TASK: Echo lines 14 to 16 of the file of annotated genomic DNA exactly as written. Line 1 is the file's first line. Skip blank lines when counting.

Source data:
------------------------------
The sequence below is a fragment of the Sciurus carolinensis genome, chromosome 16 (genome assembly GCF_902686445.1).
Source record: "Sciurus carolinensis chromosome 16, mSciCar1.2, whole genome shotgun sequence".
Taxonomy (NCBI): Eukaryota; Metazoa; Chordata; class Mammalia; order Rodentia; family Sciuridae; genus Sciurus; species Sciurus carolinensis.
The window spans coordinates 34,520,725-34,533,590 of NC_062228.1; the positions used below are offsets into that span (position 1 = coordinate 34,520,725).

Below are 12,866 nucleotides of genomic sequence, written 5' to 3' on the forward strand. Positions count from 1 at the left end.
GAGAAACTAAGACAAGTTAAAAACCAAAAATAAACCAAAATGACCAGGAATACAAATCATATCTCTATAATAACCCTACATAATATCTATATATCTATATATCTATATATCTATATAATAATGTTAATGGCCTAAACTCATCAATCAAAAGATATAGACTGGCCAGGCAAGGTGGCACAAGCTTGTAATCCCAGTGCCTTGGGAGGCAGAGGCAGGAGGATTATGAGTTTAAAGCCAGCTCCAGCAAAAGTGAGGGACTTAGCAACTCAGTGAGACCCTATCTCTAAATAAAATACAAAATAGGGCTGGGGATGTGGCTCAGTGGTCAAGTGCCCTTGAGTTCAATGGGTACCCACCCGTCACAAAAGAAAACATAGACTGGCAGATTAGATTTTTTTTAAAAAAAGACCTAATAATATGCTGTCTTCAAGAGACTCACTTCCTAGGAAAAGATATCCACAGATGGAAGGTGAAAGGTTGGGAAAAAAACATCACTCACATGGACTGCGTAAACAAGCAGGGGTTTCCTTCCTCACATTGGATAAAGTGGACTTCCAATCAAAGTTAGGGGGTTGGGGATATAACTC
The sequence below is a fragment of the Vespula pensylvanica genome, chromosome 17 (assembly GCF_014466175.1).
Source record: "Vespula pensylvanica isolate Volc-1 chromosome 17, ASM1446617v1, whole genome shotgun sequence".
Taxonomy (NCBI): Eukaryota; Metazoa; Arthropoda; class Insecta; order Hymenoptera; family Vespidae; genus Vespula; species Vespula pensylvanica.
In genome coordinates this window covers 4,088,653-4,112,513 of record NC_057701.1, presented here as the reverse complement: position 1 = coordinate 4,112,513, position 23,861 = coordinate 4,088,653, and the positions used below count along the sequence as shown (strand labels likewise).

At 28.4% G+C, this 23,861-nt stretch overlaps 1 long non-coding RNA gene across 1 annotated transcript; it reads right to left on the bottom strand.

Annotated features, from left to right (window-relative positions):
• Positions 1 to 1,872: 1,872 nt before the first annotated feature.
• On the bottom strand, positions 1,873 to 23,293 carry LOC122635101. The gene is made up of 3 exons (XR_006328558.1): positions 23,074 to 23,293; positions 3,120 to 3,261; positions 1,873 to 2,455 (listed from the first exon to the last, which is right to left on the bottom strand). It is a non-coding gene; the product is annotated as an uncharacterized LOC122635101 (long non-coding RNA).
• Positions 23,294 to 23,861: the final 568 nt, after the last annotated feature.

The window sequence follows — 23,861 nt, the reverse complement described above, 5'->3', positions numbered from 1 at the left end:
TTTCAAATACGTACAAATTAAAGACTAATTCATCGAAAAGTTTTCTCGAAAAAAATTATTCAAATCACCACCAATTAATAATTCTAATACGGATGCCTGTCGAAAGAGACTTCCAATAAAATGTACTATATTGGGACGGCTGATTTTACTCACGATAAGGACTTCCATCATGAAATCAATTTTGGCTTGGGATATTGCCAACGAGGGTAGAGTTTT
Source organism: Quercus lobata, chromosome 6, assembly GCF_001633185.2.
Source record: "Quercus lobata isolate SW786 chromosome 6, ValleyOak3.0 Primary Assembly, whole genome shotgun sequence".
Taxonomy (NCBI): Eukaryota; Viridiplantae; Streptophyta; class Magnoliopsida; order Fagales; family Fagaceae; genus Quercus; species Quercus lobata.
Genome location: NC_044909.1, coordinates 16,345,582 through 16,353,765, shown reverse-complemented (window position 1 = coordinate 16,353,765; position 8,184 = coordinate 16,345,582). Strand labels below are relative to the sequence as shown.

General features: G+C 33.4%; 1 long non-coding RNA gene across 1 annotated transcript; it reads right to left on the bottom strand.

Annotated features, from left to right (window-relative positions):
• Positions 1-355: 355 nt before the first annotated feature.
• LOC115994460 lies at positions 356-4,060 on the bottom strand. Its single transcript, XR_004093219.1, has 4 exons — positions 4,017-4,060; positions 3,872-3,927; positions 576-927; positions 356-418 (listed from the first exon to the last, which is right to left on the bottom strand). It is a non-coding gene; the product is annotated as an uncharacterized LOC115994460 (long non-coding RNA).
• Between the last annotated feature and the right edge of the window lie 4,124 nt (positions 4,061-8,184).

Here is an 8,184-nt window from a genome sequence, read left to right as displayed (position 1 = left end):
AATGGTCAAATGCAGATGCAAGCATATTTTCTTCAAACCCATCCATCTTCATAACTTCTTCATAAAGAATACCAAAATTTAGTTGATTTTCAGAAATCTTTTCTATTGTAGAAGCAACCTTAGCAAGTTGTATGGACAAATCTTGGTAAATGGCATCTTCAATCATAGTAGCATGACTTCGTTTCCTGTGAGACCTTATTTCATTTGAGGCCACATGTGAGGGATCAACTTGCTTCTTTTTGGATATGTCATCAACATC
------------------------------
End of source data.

• On the bottom strand, positions 1,873 to 23,293 carry LOC122635101. The gene is made up of 3 exons (XR_006328558.1): positions 23,074 to 23,293; positions 3,120 to 3,261; positions 1,873 to 2,455 (listed from the first exon to the last, which is right to left on the bottom strand). It is a non-coding gene; the product is annotated as an uncharacterized LOC122635101 (long non-coding RNA).
• Positions 23,294 to 23,861: the final 568 nt, after the last annotated feature.

The window sequence follows — 23,861 nt, the reverse complement described above, 5'->3', positions numbered from 1 at the left end: